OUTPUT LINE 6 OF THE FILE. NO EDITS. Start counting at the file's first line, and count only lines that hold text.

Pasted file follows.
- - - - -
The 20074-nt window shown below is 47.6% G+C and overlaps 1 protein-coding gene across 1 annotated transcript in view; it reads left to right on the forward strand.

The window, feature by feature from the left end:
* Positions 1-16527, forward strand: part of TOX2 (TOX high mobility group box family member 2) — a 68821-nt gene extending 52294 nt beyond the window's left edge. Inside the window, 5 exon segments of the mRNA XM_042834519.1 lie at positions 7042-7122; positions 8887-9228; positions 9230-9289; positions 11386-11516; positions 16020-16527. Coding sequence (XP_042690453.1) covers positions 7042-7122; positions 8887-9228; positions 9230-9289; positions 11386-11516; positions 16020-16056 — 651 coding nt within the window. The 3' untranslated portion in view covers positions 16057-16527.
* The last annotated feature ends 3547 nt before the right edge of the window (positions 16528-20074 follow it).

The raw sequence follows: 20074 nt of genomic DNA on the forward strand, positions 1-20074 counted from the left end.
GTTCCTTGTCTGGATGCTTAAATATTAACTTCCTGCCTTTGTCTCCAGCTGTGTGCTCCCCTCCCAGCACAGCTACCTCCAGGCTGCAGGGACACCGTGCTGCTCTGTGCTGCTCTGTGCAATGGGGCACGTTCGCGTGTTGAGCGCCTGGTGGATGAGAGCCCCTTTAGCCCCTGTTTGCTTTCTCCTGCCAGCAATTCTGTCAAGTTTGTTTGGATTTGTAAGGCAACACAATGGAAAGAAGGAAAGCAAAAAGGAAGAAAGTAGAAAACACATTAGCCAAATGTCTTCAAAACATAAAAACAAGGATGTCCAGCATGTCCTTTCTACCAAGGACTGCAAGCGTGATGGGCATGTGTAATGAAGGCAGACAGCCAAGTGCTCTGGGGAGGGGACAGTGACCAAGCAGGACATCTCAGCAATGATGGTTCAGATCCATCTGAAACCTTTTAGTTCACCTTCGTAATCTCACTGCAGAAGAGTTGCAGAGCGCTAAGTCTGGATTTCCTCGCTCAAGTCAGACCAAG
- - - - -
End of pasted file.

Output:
GTTCCTTGTCTGGATGCTTAAATATTAACTTCCTGCCTTTGTCTCCAGCTGTGTGCTCCCCTCCCAGCACAGCTACCTCCAGGCTGCAGGGACACCGTGCTGCTCTGTGCTGCTCTGTGCAATGGGGCACGTTCGCGTGTTGAGCGCCTGGTGGATGAGAGCCCCTTTAGCCCCTGTTTGCTTTCTCCTGCCAGCAATTCTGTCAAGTTTGTTTGGATTTGTAAGGCAACACAATGGAAAGAAGGAAAGCAAAAAGGAAGAAAGTAGAAAACACATTAGCCAAATGTCTTCAAAACATAAAAACAAGGATGTCCAGCATGTCCTTTCTACCAAGGACTGCAAGCGTGATGGGCATGTGTAATGAAGGCAGACAGCCAAGTGCTCTGGGGAGGGGACAGTGACCAAGCAGGACATCTCAGCAATGATGGTTCAGATCCATCTGAAACCTTTTAGTTCACCTTCGTAATCTCACTGCAGAAGAGTTGCAGAGCGCTAAGTCTGGATTTCCTCGCTCAAGTCAGACCAAG